But what’s also really interesting about this song in light of the recent hullabaloo over Taurus and Led Zeppelin is how much the opening guitar riff sounds similar to Head East’s “Never Been Any Reason”. I didn’t know a hell of a lot about Head East before I started working on this book, but came across “Never Been Any Reason” in the process of doing my research and was blown away when I heard it for the first time. AC/DC opened for Head East in Milwaukee in 1977. So the two bands crossed paths.

 
6. “Rock ’N’ Roll Damnation”
(Powerage, 1978)

It’s hard to get my head around the fact Mick Wall, the British rock writer and author of AC/DC: Hell Ain’t a Bad Place to Be, called this “a two-bit piece of head-bopping guff.” Not sure what track he was listening to when he wrote that -- maybe he was having a bad day -- but for me it’s one of the last of AC/DC’s classic boogie tracks and probably the best.

Mark Evans loves it almost as much as he loves “Highway to Hell". It has everything you want in an AC/DC song plus shakers, tambourines and handclaps, a real Motown touch that George Young and Harry Vanda brought to bear on the recording. They did something similar with the John Paul Young hit “Love Is in the Air”. Percussion was an underlying feature of many early AC/DC songs. This one really grooves. I never get tired of hearing it.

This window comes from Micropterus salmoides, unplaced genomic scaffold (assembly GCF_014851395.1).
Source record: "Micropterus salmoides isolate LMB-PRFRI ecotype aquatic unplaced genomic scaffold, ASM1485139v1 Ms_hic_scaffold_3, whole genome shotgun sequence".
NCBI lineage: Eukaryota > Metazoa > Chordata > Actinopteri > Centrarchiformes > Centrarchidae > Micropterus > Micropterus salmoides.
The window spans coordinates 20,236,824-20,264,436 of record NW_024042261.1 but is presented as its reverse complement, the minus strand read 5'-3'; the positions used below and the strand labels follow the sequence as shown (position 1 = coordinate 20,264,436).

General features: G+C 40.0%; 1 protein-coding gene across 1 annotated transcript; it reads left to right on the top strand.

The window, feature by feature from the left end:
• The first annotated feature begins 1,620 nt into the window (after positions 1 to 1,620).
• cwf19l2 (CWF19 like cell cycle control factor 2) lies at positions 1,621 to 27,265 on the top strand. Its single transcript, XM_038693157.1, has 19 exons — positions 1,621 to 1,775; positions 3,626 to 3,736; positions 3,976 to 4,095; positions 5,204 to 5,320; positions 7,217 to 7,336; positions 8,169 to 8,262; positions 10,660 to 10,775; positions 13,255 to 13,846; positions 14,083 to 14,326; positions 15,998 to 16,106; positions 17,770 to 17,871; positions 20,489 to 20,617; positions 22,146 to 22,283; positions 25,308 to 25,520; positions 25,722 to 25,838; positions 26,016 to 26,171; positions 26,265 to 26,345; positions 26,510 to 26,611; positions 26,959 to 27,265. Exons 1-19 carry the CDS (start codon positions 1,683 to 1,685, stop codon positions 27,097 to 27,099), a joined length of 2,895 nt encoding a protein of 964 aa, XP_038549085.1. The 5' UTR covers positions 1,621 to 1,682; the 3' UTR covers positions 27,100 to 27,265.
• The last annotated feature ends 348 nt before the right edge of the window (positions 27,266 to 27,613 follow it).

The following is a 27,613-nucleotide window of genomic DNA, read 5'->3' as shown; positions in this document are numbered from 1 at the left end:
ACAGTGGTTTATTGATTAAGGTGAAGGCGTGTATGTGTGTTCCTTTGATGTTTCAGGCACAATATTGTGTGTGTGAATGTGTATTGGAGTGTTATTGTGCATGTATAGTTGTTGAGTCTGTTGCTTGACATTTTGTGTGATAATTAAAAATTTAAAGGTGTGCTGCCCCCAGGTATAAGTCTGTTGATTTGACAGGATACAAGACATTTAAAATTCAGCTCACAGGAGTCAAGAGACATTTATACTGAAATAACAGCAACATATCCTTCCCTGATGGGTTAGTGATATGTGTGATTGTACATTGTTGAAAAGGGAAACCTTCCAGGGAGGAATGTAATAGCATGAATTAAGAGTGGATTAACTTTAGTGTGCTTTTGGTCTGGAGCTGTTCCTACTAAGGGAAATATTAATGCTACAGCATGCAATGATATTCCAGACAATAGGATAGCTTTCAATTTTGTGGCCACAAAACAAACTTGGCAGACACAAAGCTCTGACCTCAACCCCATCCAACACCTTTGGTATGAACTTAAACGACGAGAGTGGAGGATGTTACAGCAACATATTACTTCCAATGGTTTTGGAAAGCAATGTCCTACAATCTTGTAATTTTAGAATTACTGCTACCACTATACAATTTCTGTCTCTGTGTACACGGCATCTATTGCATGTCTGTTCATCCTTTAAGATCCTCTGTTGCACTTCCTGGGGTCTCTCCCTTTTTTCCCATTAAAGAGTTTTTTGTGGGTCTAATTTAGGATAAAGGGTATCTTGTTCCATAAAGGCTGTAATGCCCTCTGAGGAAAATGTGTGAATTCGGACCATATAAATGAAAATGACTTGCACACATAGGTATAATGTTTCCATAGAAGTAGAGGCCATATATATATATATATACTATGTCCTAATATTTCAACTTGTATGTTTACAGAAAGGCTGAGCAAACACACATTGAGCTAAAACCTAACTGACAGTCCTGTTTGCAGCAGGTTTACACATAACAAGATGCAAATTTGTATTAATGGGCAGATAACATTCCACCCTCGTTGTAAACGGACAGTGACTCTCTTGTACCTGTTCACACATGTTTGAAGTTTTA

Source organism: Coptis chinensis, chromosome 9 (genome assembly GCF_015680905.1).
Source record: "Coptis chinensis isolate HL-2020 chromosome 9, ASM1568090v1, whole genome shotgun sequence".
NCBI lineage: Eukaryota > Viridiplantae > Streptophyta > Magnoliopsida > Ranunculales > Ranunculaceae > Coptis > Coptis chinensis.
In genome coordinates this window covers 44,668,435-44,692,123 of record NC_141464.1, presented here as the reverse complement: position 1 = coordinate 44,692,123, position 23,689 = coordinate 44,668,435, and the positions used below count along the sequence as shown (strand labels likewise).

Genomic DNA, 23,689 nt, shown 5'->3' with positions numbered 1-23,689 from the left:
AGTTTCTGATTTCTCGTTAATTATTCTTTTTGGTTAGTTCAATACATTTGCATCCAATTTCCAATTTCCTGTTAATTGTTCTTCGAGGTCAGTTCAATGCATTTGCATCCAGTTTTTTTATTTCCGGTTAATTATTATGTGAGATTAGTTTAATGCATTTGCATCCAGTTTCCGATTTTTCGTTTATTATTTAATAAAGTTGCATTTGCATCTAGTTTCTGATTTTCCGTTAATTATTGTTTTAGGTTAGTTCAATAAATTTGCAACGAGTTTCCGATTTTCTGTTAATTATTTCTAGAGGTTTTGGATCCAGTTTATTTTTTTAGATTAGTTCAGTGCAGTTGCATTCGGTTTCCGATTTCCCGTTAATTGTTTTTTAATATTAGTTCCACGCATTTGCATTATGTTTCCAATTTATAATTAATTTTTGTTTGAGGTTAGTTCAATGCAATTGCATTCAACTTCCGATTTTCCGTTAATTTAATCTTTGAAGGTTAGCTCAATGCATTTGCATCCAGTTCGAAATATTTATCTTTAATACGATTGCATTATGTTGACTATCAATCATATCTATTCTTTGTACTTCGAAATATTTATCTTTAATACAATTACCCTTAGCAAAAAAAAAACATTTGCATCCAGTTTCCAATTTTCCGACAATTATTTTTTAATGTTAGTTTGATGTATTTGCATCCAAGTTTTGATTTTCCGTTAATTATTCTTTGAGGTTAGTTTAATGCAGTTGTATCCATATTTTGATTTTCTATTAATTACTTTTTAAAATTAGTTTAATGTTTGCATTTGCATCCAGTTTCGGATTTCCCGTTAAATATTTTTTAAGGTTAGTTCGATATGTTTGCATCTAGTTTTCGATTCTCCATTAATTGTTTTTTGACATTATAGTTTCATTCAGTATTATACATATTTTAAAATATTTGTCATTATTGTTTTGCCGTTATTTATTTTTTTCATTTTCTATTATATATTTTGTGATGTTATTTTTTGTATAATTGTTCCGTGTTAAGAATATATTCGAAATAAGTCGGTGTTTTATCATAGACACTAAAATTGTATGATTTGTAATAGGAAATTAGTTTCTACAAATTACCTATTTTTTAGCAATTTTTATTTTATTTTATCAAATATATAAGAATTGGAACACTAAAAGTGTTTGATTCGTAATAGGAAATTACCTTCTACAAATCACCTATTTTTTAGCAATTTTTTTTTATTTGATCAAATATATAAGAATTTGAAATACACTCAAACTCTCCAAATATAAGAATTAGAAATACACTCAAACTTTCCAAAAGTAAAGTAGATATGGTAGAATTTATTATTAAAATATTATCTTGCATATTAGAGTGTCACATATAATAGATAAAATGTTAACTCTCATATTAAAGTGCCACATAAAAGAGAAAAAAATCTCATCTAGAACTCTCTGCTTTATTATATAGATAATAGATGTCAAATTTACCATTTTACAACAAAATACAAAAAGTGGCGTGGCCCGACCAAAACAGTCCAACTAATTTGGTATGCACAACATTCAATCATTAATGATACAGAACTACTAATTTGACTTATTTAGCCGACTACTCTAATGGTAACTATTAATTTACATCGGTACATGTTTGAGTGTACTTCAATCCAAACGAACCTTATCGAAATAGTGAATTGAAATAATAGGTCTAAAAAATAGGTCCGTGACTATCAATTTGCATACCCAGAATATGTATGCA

“Rock ’n’ Roll Damnation” was AC/DC’s first hit in the UK charts and a lot of the credit has to go to Michael Klenfner, best known as the fat guy with the moustache who stops Jake and Elwood backstage in the final reel of The Blues Brothers and offers them a recording contract. He was senior vice-president at Atlantic at the time, and insisted the band go back and record a radio-worthy single after they delivered the first cut of Powerage to New York.

Michael was a real champion of AC/DC behind the scenes at Atlantic, and never got the recognition he was due while he was still alive (he passed away in 2009). He ended up having a falling out with Atlantic president Jerry Greenberg over the choice of producer for Highway to Hell and got fired. But it was Klenfner who arguably did more for the band than anyone else while they were at Atlantic. His story deserves to be known by the fans.